US airlines are about to get smaller while air fairs are about to go higher.

Airline traffic has plunged and it probably won't recover any time soon. The $50 billion aviation bailout passed last week will keep airlines in business and employees on the job for the the next six months. Still, airline executives suggested they expect fewer flights and slumping demand for air travel for quite some time.

"If the recovery is as slow as we fear, it means our airline and our workforce will have to be smaller than it is today," said United CEO Oscar Munoz and President Scott Kirby in a message to their employees last Friday.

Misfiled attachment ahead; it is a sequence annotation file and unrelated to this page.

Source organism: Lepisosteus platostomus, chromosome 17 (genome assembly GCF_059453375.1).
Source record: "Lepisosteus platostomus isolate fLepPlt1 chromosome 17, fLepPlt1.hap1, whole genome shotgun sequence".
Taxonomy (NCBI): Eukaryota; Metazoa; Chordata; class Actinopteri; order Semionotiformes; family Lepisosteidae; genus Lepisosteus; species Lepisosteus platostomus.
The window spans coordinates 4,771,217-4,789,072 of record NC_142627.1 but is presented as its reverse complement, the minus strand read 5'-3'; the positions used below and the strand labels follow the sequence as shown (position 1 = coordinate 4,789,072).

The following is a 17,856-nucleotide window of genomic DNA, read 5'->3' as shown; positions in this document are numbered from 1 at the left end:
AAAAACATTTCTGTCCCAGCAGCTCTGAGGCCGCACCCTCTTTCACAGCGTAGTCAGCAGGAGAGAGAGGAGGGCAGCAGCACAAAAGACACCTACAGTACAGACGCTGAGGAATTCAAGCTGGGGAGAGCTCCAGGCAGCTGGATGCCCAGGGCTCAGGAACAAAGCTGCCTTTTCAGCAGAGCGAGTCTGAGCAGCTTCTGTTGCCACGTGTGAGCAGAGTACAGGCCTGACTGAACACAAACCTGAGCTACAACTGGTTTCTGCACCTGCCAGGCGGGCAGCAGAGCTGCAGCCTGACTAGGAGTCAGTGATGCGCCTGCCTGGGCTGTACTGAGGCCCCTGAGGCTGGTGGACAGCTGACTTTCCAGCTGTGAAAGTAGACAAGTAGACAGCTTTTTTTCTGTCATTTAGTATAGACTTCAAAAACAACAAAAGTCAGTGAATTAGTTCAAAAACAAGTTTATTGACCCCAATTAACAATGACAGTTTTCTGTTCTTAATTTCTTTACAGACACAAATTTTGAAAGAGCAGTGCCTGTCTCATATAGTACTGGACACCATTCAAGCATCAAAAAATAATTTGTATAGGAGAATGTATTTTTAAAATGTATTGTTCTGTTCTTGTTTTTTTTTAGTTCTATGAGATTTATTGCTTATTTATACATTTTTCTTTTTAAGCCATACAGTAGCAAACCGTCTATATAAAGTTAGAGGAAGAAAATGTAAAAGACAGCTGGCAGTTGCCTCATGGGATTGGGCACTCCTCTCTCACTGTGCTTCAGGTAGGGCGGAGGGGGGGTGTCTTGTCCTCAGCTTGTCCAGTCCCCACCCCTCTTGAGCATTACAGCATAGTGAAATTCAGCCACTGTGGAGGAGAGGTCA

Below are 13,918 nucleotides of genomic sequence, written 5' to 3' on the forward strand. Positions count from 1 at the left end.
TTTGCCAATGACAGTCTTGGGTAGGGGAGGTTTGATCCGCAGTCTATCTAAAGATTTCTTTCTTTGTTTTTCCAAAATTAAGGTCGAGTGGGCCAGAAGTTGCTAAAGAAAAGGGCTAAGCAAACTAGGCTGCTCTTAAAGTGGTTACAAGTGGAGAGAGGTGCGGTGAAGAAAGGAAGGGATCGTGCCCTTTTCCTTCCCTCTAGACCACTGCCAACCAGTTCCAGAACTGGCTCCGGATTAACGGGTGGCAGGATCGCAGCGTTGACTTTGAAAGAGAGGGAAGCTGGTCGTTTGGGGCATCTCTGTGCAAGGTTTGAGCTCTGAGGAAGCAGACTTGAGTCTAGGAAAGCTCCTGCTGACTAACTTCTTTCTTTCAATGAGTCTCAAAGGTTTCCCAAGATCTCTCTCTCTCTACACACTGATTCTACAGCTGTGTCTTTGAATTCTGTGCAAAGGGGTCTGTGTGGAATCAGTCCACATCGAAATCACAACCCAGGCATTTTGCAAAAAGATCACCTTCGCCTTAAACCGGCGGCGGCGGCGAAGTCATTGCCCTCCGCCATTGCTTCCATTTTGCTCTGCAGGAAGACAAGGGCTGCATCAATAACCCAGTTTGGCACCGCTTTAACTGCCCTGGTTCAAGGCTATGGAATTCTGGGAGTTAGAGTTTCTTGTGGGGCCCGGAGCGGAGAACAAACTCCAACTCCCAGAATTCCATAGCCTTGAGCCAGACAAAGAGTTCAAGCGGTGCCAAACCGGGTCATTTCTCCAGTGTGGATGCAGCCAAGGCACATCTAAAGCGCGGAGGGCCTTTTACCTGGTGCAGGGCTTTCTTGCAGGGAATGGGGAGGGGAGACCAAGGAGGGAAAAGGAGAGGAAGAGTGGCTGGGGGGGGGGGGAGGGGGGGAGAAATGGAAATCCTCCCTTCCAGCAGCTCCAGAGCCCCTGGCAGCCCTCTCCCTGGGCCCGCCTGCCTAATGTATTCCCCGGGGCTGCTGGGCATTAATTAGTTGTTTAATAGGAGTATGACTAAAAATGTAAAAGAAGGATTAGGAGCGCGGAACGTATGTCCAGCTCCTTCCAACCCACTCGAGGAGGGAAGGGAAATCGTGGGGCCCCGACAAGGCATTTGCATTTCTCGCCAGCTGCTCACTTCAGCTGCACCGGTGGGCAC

A leaner airline industry means some of the 750,000 jobs the industry had at the start of 2020 won't come back. Hundreds of planes will almost certainly stay grounded, which will mean less capacity and higher fares.

Many of the low-cost seats that passengers have enjoyed booking will disappear. Fliers will have less choice -- of airlines, of flight times, and of available routes and markets. All of that means passengers will pay more when they return to the air. "Fewer seats flying means fewer cheap seats at the margin," Philip Baggaley, chief credit analyst for airlines for S&P Global.